9 Necessary Tips for Using a Chainsaw to Clear Debris

chainsaw to clear debris
Fallen trees can cause thousands of dollars in damage during natural disasters.

It’s storm season, and as soon as a hurricane or tornado strikes, clean-up begins.

Often, volunteers supplement the work of experts in removing miles of debris after the storm. Many are weekend warriors who have never tackled such an immense task and may never have used a chainsaw in such rigorous circumstances.

Those brave volunteers need some guidance on how to prepare for, use and maintain a chainsaw during intense storm clean-up efforts.


A good chainsaw is the best tool to clean big debris such as limbs and fallen trees.

Tips from a Pro

Jared Abrojena, an Antioch, California-based certified tree worker and certified arborist, addresses the topic in layman’s terms. The 2015 ISA Tree Climbing World Champion, Abrojena is an expert on how to trim and fell trees. He often shares insights from his own experience working with a team of arborists to clean hundreds of fallen trees on the grounds of the Augusta National Golf Club in Georgia, just weeks before the 2013 Masters.

Abrojena’s nine necessary tips — if followed — ensure safe and effective hurricane and tornado debris clean-up.

Sawing wood outside with a chainsaw
A worker demonstrates proper safety when using a chainsaw. (DepositPhotos)
  1. Safety first. Take some time to train before you start. Read through the owner’s manual for the chainsaw you’ll be using and learn about its safety protocol.
  2. Be prepared. This is a catch-all of tips regarding regular chainsaw maintenance and the possession of personal protective equipment (PPE).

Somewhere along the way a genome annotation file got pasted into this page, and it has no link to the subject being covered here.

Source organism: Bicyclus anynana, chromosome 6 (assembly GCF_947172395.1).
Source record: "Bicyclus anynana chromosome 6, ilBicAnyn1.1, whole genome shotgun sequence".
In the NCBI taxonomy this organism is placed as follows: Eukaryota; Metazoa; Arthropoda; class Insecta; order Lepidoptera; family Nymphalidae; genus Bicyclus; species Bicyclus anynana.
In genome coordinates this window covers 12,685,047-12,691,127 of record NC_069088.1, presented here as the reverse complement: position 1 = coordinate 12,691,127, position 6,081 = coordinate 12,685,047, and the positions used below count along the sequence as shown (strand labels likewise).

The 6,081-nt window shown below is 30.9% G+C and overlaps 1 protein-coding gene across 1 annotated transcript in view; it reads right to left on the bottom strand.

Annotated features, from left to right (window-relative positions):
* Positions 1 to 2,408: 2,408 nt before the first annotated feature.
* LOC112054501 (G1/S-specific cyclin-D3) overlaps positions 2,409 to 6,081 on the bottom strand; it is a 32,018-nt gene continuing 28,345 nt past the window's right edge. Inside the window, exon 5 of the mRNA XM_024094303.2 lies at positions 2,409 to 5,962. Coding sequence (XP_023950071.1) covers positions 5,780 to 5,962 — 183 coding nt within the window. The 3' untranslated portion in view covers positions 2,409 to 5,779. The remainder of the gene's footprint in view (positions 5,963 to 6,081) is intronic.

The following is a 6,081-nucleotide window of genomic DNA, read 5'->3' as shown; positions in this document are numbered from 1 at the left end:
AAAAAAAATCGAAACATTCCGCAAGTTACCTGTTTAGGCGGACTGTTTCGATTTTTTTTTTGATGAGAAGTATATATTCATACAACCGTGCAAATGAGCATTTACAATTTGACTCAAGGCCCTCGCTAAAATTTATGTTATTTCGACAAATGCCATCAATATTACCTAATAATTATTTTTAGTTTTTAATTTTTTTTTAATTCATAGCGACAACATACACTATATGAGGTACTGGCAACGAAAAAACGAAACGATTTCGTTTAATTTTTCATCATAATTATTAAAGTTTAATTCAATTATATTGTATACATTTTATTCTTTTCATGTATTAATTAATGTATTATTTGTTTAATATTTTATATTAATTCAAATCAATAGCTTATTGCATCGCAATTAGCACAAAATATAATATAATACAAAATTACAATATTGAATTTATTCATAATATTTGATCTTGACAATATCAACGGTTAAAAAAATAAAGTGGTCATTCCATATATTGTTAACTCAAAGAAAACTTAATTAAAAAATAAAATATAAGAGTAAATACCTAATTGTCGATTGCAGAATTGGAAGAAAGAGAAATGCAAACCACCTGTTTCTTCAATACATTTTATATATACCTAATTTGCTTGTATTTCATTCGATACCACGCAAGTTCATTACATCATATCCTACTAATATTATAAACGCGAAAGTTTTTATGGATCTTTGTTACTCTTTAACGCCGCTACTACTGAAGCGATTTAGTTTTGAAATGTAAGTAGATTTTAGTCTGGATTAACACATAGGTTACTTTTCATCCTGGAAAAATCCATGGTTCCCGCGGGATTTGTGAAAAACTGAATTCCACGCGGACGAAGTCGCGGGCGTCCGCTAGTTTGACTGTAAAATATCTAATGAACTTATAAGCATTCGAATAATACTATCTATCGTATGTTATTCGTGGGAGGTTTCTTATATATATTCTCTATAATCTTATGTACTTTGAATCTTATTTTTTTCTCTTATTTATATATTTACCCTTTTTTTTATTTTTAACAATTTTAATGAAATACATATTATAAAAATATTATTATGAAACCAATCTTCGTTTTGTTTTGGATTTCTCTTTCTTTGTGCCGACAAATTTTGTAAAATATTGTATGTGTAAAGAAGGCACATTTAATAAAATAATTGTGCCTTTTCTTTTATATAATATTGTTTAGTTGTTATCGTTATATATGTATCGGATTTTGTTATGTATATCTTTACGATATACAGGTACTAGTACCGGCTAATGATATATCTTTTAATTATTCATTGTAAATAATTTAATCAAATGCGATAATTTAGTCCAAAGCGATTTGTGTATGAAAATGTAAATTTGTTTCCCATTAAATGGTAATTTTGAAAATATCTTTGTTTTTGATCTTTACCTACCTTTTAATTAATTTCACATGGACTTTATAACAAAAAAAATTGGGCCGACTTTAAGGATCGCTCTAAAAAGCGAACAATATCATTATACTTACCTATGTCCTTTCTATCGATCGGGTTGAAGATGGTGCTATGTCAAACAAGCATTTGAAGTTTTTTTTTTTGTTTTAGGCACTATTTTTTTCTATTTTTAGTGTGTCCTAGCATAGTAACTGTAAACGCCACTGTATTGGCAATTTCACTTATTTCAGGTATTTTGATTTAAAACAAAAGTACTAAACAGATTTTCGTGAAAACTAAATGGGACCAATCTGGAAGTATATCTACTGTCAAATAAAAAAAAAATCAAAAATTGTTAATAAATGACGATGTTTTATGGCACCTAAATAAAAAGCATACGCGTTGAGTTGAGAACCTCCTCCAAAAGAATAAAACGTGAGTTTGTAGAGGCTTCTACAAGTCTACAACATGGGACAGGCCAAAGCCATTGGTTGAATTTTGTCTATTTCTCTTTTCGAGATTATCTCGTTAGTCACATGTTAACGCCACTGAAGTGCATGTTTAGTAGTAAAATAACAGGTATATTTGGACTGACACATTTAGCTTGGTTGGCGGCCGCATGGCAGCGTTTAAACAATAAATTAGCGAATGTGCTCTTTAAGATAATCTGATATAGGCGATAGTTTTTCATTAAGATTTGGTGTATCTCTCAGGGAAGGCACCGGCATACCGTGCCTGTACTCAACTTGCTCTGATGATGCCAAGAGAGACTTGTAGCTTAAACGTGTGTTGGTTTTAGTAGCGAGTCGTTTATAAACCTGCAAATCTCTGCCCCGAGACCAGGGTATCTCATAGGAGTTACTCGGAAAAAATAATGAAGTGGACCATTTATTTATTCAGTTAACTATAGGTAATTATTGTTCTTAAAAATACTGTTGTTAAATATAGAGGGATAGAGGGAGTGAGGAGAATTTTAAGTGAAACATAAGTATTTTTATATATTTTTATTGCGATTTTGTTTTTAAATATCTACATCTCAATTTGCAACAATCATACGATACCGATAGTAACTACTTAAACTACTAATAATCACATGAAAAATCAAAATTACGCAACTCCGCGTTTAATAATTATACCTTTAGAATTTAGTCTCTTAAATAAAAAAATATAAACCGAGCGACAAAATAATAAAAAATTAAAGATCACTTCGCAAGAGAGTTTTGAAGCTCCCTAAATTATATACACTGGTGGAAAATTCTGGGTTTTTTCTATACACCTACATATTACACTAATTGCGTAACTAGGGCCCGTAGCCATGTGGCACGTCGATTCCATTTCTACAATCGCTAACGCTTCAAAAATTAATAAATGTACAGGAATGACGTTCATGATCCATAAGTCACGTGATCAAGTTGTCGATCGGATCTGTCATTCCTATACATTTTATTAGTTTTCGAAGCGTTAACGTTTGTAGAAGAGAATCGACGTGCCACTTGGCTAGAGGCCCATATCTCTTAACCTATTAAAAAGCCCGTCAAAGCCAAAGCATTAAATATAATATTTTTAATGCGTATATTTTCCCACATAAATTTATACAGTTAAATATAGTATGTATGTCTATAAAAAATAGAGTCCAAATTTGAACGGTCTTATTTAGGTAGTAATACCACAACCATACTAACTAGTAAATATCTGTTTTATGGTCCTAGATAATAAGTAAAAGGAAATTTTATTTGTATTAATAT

3. Map it out. Assess the full scope of the damage, and create a plan for how to tackle it. The plan should include coordinating with other volunteers, divvying up the work and prioritizing
  4. Know your limitations. Don’t volunteer for a job you’re unprepared for. There will be plenty of work to go around, so only tackle tasks that you are comfortable handling.
  5. Buddy up. No one should trim trees by themselves, given the risk of error or injury. Pair up with another volunteer, but stay a safe distance apart when operating saws.
  6. A good start. Start the chainsaw on the ground with the chain brake engaged. Don’t “cut” corners during intense, fast-paced clean-up efforts.
  7. The right cut. To achieve the right cut, use careful pruning practices to relieve tension from a branch or tree limb.
  8. Take it easy. You aren’t Superman, and most mistakes occur when you’re tired. Take frequent rests and stay hydrated.
  9. Pamper your equipment. Ongoing maintenance during storm clean-up is critical since you’ll be pushing your chainsaw hard. Pause often to clean filters and tighten chains.

Further Reading

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